“I have manifested Your name to the men whom You gave Me out of the world; they were Yours and You gave them to Me, and they have kept Your word.
“Father, I desire that they also, whom You have given Me, be with Me where I am, so that they may see My glory which You have given Me, for You loved Me before the foundation of the world.
For those whom He foreknew, He also predestined to become conformed to the image of His Son, so that He would be the firstborn among many brethren;
From: Our Daily Journey
The bundle of hyperactivity known as Liam was making a day of terrorizing his older (and much calmer) brother. Finally, Mom had enough of it, and Liam earned the mother of all timeouts. Well, at least for the rest of the morning.
Just before lunch, the boys’ mom spied a note on the cookie jar with its dwindling contents. In the distinctive handwriting of the aggrieved older brother it read: “Save one for Liam.” Ah, the sweet aroma of compassion.
Compassion is a key aspect of God’s nature. But it’s a common misperception that the God of the Old Testament is full of wrath while the God of the New Testament is the compassionate one. He’s the same God, and we see both aspects of Him throughout Scripture.
In Isaiah 42, God had disciplined His people for their disobedience. “His own people have been robbed and plundered, enslaved, imprisoned, and trapped,” said the prophet. “They are fair game for anyone and have no one to protect them, no one to take them back home” (Isaiah 42:22). “Who allowed Israel to be robbed and hurt? It was the Lord, against whom we sinned” (Isaiah 42:24).
Thankfully, the passage goes on. “But now, O Jacob, listen to the Lord who created you. O Israel, the one who formed you says, ‘Do not be afraid, for I have ransomed you’ ” (Isaiah 43:1).
Israel needed God’s compassionate correction. And Liam needed his timeout, or he would have persisted in self-centered behavior. He also needed his family’s love and grace.
Any glimpse we see of that kind of grace in this world reflects the loving nature of God. He corrects us when we sin because He loves us. But He never abandons us. He says, “I have called you by name; you are mine” (Isaiah 43:1).
How to Change a Life
From: Our Daily Bread
Gracious words are a honeycomb, sweet to the soul and healing to the bones. Proverbs 16:24
Sometimes our lives can change in a moment through the powerful impact of others. For rock ’n’ roll legend Bruce Springsteen, it was the work of musical artists that helped him through a difficult childhood and a persistent struggle with depression. He found meaning in his own work through the truth he’d experienced firsthand, that “You can change someone’s life in three minutes with the right song.”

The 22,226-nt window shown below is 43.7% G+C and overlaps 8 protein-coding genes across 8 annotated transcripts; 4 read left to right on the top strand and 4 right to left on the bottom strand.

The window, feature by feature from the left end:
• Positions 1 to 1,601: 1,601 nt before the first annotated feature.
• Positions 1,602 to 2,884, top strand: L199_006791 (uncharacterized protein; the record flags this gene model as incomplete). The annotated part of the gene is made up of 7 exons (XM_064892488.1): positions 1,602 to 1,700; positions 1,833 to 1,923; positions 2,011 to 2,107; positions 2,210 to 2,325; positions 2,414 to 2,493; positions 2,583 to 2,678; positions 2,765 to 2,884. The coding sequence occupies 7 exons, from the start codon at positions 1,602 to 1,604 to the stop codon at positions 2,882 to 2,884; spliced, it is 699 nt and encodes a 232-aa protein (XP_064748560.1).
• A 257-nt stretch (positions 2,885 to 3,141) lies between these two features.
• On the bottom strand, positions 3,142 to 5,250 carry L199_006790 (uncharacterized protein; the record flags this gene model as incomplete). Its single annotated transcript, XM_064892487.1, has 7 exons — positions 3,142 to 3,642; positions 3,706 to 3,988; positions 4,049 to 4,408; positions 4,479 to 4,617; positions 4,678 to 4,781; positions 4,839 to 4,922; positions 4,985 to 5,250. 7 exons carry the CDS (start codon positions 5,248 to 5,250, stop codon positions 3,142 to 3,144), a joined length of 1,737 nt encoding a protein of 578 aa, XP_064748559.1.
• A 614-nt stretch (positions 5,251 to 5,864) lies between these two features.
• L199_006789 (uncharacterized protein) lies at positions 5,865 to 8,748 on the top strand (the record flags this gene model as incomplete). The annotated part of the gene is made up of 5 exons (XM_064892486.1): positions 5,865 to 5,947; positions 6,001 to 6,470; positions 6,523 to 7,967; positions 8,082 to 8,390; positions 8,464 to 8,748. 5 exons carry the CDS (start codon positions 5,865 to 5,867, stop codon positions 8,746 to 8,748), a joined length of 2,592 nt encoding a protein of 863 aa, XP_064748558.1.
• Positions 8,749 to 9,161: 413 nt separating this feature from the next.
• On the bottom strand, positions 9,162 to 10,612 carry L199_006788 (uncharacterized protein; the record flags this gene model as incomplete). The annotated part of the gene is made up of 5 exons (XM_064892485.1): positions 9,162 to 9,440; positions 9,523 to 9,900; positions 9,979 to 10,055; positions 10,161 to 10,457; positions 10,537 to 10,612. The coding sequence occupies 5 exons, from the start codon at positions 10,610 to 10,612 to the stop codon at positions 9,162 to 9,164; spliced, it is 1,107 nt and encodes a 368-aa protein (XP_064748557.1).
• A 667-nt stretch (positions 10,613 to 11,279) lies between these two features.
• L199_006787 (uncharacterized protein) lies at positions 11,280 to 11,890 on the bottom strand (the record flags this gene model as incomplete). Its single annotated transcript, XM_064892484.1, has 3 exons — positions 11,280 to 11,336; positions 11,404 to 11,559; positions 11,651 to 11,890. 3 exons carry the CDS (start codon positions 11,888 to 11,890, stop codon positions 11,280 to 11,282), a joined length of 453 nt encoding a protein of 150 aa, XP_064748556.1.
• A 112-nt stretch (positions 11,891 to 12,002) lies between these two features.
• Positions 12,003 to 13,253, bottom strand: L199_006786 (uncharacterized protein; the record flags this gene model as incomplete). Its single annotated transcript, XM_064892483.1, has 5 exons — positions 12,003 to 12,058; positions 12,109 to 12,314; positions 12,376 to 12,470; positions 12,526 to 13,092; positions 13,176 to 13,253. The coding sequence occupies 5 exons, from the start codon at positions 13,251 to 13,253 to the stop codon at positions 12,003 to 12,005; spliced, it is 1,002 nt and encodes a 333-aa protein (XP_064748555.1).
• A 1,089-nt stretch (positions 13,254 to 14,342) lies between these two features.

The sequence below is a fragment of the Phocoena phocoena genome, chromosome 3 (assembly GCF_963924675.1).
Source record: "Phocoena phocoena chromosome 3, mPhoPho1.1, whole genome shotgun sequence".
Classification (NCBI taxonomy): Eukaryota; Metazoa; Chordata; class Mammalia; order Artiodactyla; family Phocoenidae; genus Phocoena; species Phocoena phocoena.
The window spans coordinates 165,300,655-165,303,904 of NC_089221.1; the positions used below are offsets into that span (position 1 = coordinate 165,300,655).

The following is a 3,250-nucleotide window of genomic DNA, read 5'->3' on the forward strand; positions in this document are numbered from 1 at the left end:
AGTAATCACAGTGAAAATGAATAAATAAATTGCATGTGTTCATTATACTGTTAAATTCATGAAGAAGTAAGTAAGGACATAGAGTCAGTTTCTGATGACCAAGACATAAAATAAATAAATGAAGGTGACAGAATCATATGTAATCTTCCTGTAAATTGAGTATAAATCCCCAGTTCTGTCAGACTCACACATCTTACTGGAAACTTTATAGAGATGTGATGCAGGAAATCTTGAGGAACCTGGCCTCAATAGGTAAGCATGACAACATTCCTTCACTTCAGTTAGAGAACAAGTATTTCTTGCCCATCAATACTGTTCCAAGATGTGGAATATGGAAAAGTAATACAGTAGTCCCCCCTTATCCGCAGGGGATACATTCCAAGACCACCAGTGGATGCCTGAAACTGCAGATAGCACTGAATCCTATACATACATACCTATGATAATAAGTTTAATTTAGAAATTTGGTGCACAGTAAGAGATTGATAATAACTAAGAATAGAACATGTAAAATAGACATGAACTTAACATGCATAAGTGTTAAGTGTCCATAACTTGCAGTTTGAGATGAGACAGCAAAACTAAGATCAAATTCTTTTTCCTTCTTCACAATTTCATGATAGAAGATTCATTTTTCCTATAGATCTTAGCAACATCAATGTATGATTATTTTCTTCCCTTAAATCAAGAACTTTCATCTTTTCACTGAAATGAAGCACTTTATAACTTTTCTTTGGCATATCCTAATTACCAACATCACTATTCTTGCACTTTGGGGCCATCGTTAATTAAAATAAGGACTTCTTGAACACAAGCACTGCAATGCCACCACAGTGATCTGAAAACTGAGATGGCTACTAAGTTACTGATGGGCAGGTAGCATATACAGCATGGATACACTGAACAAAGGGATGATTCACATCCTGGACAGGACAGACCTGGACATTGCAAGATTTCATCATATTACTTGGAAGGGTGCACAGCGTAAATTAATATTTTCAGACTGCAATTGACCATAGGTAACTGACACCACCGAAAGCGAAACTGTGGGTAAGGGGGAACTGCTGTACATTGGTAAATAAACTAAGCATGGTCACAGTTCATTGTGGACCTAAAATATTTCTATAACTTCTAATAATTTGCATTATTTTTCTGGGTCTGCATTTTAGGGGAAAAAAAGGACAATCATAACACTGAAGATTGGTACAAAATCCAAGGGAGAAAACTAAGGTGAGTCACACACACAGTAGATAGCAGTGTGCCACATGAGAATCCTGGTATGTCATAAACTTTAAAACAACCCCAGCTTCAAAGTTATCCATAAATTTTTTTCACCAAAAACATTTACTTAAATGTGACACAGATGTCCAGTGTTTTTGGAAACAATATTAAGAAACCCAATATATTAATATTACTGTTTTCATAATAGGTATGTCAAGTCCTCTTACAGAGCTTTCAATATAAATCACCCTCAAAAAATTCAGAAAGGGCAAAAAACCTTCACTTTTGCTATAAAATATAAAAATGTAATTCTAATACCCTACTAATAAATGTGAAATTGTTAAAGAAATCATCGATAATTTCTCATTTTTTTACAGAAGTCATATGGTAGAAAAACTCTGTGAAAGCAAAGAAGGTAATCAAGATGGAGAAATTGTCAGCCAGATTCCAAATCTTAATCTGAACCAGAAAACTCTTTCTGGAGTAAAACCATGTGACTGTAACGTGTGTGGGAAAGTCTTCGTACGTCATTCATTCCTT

Like a compelling song, others’ well-chosen words can also give us hope, even change the course of our lives. I’m sure most of us could share stories of a conversation that forever impacted our lives—words from a teacher that changed the way we saw the world, words of encouragement that restored our confidence, gentle words from a friend that carried us through a difficult time.
Perhaps this is why the book of Proverbs spends so much time emphasizing our responsibility to treasure words and use them wisely. Scripture never treats speech as if it’s “just talk.” Instead, we are taught that our words can have life-or-death consequences (18:21). In just a few words we could crush someone’s spirit, or, through words of wisdom and hope, nourish and strengthen others (15:4).
Not all of us have the ability to create powerful music. But we each can seek God’s wisdom to serve others through our speech (Psalm 141:3). With just a few well-chosen words, God can use us to change a life.
Lord, help us never to take for granted the powerful gift of language. May we use our words wisely to heal and strengthen others and point to the hope we have in You.
God has given us the power to have an impact on lives through our words.
The earnest of heaven
From: Charles Spurgeon, Bible Gateway
“That holy Spirit of promise, which is the earnest of our inheritance.” Ephesians 1:13-14
Suggested Further Reading: 1 Corinthians 2:6-16
You remember the day, some of you, when you first learned the doctrines of grace. When we were first converted, we did not know much about them, we did not know whether God had converted us, or we had converted ourselves; but we heard a discourse one day in which some sentences were used, which gave us the clue to the whole system, and we began at once to see how God the Father planned, and God the Son carried out, and God the Holy Spirit applied, and we found ourselves suddenly brought into the midst of a system of truths, which we might perhaps have believed before, but which we could not have clearly stated, and did not understand. Well, the joy of that advance in knowledge was exceeding great. I know it was to me. I can remember well the day and hour, when first I received those truths in my own soul—when they were burnt into me, as John Bunyan says—burnt as with a hot iron into my soul; and I can recollect how I felt I had grown suddenly from a babe into a man—that I had made progress in Scriptural knowledge, from having got a hold once and for all of the clue to the truth of God. Well, now, in that moment when God the Holy Spirit increased your knowledge, and opened the eyes of your understanding, you had the earnest, that you shall one day see, not through a glass darkly, but face to face, and then you shall know the whole truth, even as you are known.
For meditation: The best teacher and interpreter of Scripture is God the Holy Spirit who moved chosen men to record his Word (2 Peter 1:20-21). Do you always seek his help when you are reading or studying God’s Word?